Drift fencing

Drift Fencing

Drift fencing

What

The New Forest HLS area of 19,447 hectares is unfenced, apart from the perimeter and a number of Forestry Commission inclosures which are plantations and managed woodlands.

All the stock which is 'depastured' (allowed out to graze) on the New Forest is managed by the Agisters who carry out periodic management of commoning stock for purposes such as:

  • welfare (removing animals in poor condition/foals for sale/weaning)
  • annual testing of cattle for TB
  • removing excess stock for sale.

To enable them to capture all of the grazing stock during the drifts they require fencing in certain key areas, edges of woodland, and perimeters of other areas to get the animals into holding pens. Otherwise the animals can disperse into wooded areas, making the round-up job of the Agister more difficult.

Where

Although the Forestry Commission used to exclude stock from inclosures, the ecology of the scheme area requires conservation grazing, and it is for this reason that many fence lines are no longer in place.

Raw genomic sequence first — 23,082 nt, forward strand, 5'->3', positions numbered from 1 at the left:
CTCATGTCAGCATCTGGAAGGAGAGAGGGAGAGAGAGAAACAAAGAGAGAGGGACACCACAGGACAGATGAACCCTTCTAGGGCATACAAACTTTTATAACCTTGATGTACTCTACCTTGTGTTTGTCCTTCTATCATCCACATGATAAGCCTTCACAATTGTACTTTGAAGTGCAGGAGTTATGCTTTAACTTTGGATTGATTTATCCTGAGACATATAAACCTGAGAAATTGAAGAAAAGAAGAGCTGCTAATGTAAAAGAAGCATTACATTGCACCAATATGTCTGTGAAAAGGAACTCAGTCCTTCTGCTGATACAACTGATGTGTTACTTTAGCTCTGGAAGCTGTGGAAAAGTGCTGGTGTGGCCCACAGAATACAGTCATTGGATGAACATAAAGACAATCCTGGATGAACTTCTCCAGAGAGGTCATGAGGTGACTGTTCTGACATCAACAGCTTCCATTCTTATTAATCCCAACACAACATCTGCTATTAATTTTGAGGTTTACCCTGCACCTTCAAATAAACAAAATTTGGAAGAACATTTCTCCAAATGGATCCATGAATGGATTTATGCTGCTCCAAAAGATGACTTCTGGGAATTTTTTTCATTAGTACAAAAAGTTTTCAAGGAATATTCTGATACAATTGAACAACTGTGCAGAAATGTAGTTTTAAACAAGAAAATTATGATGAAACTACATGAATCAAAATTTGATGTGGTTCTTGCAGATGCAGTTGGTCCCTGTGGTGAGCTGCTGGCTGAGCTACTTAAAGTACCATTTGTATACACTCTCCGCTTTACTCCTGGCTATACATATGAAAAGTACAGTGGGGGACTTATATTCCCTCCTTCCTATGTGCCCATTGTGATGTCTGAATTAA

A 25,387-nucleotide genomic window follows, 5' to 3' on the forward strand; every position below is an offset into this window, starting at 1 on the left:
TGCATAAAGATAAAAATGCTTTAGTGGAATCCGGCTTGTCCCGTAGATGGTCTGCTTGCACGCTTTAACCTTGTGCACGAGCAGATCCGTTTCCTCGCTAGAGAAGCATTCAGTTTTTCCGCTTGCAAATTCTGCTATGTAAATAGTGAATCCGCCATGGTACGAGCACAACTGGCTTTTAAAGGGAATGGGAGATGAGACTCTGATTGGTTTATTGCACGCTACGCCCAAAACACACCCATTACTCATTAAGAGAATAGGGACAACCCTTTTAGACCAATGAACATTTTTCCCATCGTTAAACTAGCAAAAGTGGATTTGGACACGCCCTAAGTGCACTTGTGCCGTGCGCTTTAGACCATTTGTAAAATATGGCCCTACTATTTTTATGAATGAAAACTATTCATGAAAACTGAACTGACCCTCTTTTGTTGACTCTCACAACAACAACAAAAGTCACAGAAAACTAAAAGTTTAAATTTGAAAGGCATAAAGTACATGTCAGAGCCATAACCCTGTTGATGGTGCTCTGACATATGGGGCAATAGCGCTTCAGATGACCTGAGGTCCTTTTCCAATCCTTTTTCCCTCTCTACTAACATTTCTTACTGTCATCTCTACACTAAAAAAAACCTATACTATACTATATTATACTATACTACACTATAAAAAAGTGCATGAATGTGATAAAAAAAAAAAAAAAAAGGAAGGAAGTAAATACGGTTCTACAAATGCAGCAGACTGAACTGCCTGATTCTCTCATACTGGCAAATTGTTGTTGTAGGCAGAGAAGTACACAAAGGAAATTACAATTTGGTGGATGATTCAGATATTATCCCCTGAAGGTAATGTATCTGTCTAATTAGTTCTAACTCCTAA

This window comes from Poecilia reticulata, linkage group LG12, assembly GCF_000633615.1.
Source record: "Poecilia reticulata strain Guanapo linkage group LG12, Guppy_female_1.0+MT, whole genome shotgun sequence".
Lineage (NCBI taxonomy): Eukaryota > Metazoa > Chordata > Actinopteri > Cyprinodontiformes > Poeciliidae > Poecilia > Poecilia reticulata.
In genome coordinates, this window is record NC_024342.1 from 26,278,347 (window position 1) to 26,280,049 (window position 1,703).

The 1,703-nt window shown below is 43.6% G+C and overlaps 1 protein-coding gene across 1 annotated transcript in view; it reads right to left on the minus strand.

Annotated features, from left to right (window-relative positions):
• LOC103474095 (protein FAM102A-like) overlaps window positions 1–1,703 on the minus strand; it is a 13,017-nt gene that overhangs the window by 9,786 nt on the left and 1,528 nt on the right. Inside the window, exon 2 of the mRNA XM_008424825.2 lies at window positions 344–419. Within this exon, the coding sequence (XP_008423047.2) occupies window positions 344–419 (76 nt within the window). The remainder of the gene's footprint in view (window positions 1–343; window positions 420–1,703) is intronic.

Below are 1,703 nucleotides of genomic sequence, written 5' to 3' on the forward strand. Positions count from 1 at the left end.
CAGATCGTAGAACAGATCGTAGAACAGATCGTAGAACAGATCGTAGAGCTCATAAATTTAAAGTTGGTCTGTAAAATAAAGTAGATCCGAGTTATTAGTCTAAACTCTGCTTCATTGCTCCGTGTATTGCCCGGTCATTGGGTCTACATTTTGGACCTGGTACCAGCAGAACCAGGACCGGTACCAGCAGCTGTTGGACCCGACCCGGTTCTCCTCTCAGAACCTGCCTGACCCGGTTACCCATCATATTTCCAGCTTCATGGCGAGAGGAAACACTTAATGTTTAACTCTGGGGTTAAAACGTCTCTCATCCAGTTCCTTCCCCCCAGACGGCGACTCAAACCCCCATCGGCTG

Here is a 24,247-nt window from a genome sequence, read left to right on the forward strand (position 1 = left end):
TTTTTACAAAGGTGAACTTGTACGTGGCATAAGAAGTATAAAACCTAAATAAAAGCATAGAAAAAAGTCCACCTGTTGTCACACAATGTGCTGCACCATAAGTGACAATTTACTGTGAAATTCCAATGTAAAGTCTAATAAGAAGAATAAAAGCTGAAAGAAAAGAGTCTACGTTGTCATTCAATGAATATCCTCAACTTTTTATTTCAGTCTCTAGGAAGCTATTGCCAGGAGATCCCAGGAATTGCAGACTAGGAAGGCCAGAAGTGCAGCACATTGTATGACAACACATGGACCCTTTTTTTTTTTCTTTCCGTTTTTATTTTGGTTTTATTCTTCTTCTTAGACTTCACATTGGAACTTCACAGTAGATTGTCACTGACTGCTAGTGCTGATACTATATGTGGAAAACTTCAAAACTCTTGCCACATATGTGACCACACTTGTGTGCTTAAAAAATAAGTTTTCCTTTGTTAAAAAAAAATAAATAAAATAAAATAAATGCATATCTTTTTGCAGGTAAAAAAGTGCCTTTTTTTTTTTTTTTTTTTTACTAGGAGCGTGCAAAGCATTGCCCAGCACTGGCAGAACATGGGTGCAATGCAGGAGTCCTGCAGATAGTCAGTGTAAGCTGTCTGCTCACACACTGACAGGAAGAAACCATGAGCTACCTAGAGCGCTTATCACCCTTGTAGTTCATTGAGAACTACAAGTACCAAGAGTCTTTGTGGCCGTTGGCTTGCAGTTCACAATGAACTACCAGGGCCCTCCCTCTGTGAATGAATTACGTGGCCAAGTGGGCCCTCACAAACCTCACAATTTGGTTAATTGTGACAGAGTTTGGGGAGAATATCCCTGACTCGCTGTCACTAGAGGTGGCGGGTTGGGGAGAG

The capital works scheme permitted 15,310 metres of post and wire fencing and 22 gates, to support the drifts. Additional funds to help with 'difficult sites', where access and ground conditions meant mechanised fencing equipment could not be used, helped to install a further 5,380 metres of fencing.

The key locations were:

1. Markway: 3,300 metres, four gates
2. Dames Slough: 5,000 metres, 12 gates
2b Dames Slough (difficult sites supplement) 2,500 metres
3. Pound Hill: 200 metres, one gate
4. Ipley: 2,800 metres, four gates
5. Dur Hill (disused railway line): 2,880 metres, no gates
5b Dur Hill (difficult sites supplement) 2,800 metres
6. Slufters: 1,130 metres, one gate.

When

The drift fencing was installed during 2012 by localised fencing contractors.